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Featured Image by Wolkenkratzer on Wikimedia Commons

The Russian Grand Prix, held a fortnight ago, saw Valtteri Bottas & Mercedes emerge victorious, with teammate Lewis Hamilton in 3rd, rounding off the podium.

This weekend, we find ourselves in Germany, moving from the Sochi Autodrom in Russia, to the Nürburgring GP-Strecke, located in the outskirts of Nurburg. Valtteri Bottas starts from Pole, with teammate and Championship rival next to him.

Ahead of the lights going green later today, we have compiled a list of things to watch out for ahead of the race.

The Circuit – Nürburgring GP-Strecke

The Nürburgring is a permanent motorsports complex located in the town of Nürburg, Rhineland-Palatinate. The complex has a rich history, and is renown for it’s North Loop, better known as the Nordschleife.

The track features a total of 14 different configurations, utilising the 2 main layouts, the GP-Strecke, and the Nordschleife. Of the 14 configurations, the longest is the Combined Circuit, clocking in at 25.947km and utilising the Full Track, while the shortest configuration, the Müllenbachschleife, clocks in a mere 1.489km. For the Eifel Grand Prix, F1 will be using the 5.148 km long GP-Strecke, inclusive of the Mercedes Benz Arena.

The official lap record for the GP-Strecke stands at 1:29.468, set by Michael Schumacher in 2004. Yesterday’s pole time set by Valterri Bottas, stands at 1:25.269.

The Things to Watch Out for:

Overtaking

How much or how little overtaking will we see as Formula One returns to the GP-Strecke? F1’s previous outing at the circuit saw a total of 41 on-track passes.

Given the fast, flowing nature of the track, expect overtaking to be difficult around the narrow circuit, with dirty air in the wake of cars being the chief obstacle for drivers. However, the cambered nature of several corners around the track could provide overtaking opportunities for drivers bold enough to use alternate lines.

The main overtaking points are at the run down to Turn 1, ahead of the Mercedes Benz Arena Complex, alongside the Turn 13 chicane.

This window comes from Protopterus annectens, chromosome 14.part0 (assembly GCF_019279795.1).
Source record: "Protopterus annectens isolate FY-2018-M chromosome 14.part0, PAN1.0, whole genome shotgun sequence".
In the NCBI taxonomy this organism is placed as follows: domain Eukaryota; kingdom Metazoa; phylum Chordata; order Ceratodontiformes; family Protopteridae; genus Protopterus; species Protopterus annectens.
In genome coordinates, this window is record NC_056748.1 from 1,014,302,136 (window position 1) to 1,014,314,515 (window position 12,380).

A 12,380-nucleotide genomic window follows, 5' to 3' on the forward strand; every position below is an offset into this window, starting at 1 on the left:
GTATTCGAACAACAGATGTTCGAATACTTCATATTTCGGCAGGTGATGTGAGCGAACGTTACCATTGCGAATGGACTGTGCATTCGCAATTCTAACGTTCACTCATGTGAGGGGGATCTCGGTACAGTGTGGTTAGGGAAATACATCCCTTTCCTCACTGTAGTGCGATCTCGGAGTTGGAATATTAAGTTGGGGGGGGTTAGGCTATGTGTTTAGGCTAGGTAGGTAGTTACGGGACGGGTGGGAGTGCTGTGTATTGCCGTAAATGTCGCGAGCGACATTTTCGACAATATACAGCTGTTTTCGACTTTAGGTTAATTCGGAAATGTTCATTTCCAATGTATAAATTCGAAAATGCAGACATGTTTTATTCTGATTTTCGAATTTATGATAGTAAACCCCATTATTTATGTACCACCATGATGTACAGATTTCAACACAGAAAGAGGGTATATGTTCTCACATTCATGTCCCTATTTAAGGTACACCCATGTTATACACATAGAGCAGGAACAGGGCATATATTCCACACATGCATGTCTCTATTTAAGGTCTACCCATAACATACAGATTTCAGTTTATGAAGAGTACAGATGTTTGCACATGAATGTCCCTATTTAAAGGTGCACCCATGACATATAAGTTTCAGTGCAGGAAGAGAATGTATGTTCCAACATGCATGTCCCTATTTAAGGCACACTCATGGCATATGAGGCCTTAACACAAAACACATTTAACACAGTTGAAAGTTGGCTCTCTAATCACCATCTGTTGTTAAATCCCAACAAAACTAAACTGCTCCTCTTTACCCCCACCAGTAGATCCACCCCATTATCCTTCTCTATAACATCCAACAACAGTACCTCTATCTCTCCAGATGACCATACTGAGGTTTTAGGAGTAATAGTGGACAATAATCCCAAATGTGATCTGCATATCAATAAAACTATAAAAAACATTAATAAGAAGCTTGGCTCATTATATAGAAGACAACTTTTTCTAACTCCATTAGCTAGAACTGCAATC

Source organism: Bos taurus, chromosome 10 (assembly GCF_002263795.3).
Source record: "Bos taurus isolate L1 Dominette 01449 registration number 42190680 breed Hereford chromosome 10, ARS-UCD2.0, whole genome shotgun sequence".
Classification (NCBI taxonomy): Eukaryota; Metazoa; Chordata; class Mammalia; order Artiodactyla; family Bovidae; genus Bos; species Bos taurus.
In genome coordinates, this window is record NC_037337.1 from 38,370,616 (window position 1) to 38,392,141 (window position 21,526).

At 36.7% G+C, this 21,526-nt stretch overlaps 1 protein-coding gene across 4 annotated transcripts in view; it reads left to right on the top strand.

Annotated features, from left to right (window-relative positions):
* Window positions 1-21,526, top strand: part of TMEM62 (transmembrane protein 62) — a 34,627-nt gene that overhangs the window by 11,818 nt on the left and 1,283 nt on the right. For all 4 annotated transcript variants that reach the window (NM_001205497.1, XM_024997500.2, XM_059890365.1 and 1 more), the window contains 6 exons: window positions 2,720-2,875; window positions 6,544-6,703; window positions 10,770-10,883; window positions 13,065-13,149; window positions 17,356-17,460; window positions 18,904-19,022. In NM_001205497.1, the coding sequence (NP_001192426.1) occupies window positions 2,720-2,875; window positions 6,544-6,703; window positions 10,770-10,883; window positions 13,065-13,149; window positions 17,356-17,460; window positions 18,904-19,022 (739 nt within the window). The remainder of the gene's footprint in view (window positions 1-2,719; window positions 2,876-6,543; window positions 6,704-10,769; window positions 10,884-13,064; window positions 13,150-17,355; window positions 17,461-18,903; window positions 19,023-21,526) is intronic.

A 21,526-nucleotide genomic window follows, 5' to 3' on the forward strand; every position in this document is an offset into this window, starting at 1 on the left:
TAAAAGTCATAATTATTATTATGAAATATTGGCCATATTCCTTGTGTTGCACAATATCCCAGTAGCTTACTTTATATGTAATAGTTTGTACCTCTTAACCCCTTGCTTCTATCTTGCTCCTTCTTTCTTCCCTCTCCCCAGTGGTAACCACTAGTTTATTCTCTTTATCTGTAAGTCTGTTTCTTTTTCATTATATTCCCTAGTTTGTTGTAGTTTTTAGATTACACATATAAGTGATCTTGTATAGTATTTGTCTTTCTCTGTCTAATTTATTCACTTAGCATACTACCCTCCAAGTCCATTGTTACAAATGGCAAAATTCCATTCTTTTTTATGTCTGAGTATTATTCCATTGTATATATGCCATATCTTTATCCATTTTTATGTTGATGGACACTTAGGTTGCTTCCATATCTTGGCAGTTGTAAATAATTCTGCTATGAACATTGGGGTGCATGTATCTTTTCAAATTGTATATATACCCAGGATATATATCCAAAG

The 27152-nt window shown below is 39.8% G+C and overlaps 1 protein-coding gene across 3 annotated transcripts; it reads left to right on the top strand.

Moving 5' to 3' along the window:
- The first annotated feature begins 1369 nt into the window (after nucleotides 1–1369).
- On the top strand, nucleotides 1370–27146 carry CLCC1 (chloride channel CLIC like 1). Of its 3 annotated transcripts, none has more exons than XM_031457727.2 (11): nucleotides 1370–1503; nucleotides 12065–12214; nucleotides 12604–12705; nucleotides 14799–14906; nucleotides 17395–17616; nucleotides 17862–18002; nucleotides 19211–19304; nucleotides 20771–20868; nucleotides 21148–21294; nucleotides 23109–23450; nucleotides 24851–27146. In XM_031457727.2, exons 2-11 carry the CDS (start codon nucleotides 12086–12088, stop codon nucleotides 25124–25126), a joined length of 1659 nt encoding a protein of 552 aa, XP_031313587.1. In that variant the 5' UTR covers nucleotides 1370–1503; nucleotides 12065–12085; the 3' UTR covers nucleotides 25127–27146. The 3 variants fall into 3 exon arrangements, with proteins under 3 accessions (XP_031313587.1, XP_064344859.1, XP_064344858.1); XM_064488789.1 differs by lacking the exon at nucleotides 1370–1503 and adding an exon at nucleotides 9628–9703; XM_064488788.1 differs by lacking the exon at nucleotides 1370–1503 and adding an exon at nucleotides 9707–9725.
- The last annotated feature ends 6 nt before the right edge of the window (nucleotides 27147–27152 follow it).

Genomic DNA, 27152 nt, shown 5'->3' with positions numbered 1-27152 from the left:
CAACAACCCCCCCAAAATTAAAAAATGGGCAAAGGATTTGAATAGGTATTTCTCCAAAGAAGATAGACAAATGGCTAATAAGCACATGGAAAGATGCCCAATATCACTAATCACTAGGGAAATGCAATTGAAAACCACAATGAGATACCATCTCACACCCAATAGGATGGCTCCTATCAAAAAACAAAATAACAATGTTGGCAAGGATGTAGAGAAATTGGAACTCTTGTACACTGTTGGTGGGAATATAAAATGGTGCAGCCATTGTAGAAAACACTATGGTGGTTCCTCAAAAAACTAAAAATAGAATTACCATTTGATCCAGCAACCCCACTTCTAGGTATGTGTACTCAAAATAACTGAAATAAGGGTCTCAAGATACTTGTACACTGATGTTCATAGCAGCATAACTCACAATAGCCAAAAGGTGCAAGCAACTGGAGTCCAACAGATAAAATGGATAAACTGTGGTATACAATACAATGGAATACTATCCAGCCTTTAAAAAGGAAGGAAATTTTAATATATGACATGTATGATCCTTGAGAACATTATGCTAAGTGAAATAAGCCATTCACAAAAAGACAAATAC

Valtteri Bottas

Can Bottas carry his momentum from Russia forwards? This is the question on everyone’s mind this weekend, after the Finn broke his 8 race win drought a fortnight ago. If the Finn can successfully carry his momentum forward for the rest of the season, he could breathe further life into his title battle with Hamilton.

Bottas arrives at the ‘Ring, with a 2 wins, 2 poles, and 161 points. His biggest rival, and teammate, Lewis Hamilton on the other hand, arrives with 6 wins, 7 poles, and 205 points. Ahead of Russia, the gap between the pair stood at 55 points, and now stands at 44 points. Should Mercedes continue achieving 1-2 finishes, Bottas would need to achieve the fastest lap and the victory, alongside the win for the next 6 weekends in order to overhaul Hamilton in the standings. Should he fail to achieve fastest lap, he will need to win every remaining race this season…

With just 7 rounds to go to the season finale, this leaves Bottas with little to almost no margin of error.

Bottas topped FP3 yesterday, and followed it up with Pole in Qualifying. If the Finn can carry his pace demonstrated in FP3 & Q3 forward into the race, he could certainly give his title hopes a further boost, by claiming both the victory and fastest lap. If Red Bull & Max Verstappen can prove a threat to Mercedes, they could certainly do Bottas a favour if the Finn is able to break free of Hamilton right from the start of the race…

Leclerc & Ferrari

Charles Leclerc’s 4th place starting spot on the grid today came as a surprise to the fans and media, and can perhaps be described as a wonderful surprise for the Scuderia. Leclerc’s performance comes after several poor race weekends for the Prancing Horses recently, held at tracks which did not suit the SF1000.

Leclerc’s teammate Sebastian Vettel failed to reach Q3, which may not have been a major surprise to many. However, Leclerc’s 4th place can certainly be something for the Scuderia to cheer about. Laurent Mekies, Scuderia Ferrari Sporting Director felt that Leclerc’s performance at the Nurburgring was an indicator that the team had made strides in the right direction in terms of car development, the team having introduced new parts this week.

Could potentially bode well for Ferrari, who could luck their way to the podium with Leclerc today…

Nico Hulkenburg

2009 GP2 champion Nico Hulkenberg has made yet another shock return to F1, replacing Lance Stroll, who had skipped FP3 after being hit with a stomach upset.

In his previous outings, Hulkenberg performed admirably, coming in 13th in Quali for the British GP, before storming to 3rd in Quali for the 70th Anniversary Grand Prix, and eventually finishing 7th. However, the German was thrown into the car without any FP3 run this weekend, and ended up qualifying down the order at the back of the grid.

Given the tight & twisty nature of the Nurburgring, it will certainly be a challenge for the Hulk to charge is way to the front, and many eyes will be looking at how he performs today.

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